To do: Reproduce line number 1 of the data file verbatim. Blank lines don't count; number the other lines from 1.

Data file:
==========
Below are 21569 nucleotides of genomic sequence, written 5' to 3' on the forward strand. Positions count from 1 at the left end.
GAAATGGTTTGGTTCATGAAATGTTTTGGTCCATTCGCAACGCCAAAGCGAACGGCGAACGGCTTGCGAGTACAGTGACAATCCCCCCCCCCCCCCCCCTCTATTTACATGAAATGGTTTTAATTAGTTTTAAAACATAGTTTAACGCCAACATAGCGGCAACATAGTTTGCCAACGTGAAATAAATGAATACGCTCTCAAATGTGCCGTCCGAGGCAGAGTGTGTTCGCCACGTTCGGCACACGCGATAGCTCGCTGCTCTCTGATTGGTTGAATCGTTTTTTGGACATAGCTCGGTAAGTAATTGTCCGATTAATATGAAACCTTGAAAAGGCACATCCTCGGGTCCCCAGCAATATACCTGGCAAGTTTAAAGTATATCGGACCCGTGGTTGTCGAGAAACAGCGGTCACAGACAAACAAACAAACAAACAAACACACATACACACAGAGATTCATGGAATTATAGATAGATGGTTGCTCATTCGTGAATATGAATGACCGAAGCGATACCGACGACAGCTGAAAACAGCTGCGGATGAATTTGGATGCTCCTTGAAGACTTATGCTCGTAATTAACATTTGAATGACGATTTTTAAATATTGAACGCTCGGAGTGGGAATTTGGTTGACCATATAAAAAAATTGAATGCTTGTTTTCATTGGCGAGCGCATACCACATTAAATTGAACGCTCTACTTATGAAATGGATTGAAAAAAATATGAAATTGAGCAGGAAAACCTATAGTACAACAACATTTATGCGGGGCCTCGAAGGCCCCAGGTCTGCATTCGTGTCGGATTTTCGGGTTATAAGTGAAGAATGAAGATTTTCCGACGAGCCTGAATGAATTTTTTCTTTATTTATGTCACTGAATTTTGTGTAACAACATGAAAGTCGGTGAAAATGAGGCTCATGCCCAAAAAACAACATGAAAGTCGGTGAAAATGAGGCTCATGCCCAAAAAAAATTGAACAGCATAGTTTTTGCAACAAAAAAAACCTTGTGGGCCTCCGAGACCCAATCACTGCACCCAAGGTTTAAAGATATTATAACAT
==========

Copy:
Below are 21569 nucleotides of genomic sequence, written 5' to 3' on the forward strand. Positions count from 1 at the left end.